The first problem is killing developer productivity by constantly shifting priorities and directions. The classic problem here is that a developer starts working on feature A, but gets interrupted because the product owner decides suddenly that feature B is more important. The next day, after talking with a prospective customer, the product owner decides that feature C is really the most important thing. As a result, the developer is left with a bunch of half-finished work, and everyone loses. The primary mechanism for addressing this in agile is the iteration/sprint, which is supposed to be a “time box” where priorities are adjusted only at the start, but not within the time box.

The second problem is an inability for product owners to make well-informed tradeoffs around priorities. For example, in order to decide which out of features A, B, C, and D to work on, it’s important that a product owner know how much relative work those features are. D might be the most important individual feature, but if A, B, and C combined as are much work as D, then that combination of features might be more compelling. Without reasonably-accurate estimates, a product owner can’t make those tradeoffs. Agile attempts to address that with relatively-estimated, small-scale stories (which are ideally also fairly independent, but that’s often easier said than done).

The third problem is having too many unnecessary meetings and status checks. I realize this sounds odd given the number of meetings and ceremony that often accompanies agile (standups, estimation meetings, acceptance meetings, retrospectives, demos . . .), but the theory behind the daily standup meeting is to give everyone who cares about the project’s status a well-known place to listen in, so they don’t bug people for status updates at random one-off times.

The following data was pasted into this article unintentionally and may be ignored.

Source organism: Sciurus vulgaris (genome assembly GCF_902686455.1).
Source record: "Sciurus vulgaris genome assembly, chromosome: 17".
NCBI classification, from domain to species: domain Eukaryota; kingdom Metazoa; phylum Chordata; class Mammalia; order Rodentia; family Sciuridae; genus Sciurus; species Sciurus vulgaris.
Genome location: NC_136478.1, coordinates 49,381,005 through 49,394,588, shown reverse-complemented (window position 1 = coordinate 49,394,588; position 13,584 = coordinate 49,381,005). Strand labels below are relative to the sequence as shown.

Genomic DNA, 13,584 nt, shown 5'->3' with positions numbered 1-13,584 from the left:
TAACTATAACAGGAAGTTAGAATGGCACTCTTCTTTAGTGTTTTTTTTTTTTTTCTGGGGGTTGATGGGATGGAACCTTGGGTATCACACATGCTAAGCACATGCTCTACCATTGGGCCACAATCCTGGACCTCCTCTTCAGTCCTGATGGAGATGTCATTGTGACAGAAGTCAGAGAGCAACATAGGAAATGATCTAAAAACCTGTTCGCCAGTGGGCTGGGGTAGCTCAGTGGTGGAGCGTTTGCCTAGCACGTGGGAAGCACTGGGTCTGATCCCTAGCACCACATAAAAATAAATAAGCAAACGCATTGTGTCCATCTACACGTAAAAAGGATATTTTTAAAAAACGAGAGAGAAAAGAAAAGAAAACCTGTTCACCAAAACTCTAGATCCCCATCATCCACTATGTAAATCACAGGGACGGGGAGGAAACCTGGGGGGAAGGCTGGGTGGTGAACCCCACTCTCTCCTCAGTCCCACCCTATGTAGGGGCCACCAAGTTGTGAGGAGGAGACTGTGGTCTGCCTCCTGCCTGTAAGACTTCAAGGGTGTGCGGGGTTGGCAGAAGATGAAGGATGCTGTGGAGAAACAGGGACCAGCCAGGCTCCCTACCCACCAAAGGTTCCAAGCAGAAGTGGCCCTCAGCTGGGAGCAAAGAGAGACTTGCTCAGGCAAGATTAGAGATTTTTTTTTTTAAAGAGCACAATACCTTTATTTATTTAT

The fourth problem is an inability to accurately predict when a project will be done, primarily with the aim of either cutting scope or moving the deadline (or adding developers, which is always dicey), and knowing that one of those will need to be done as much ahead of time as possible. If you’re doing continuous deployment, this probably matters a whole lot less. If you’re releasing packaged software with a hard ship date, it matters a lot more. Agile attempts to address this by empirically measuring the team’s “velocity” and then comparing that to the number of “points” of work left, which (in my experience) tends to work much, much better than just constantly estimating and re-estimating when things will be done. (More on this later, because it’s probably the most important bit.)

The fifth problem is frustrated developers due to poorly-defined features. I’ve been in situations where developers attempted to start work on a particular feature only to find that the product owner hadn’t really thought it through, and that tends to just lead to a bunch of frustration and wheel-spinning: at best you waste time while you wait for a hastily-conceived answer, at worst the developer just makes their own decisions about how things should work and manages to get it completely wrong. Agile attempts to address this problem via story generation and estimation; if you can’t estimate a story, or it seems way too big, it’s a pretty good sign it’s not well defined yet.

The sixth problem is the temptation to adjust the quality knob in order to meet a date target. This one is pretty self-explanatory, I’d imagine, to anyone who’s ever actually developed any software. Agile attempts to address this by getting a shared definition of “done-ness” up front, and then providing accurate information around progress such that other levers can be pulled instead.

Lastly, this isn’t so much a problem per se, but agile builds in time for reflection on the product and the process. The rhythm of iterations gives you natural points for retrospectives where you analyze what’s working and try to change what’s not.

Again, don’t have those problems? Then agile probably isn’t going to buy you much. Have those problems? Maybe it’ll help.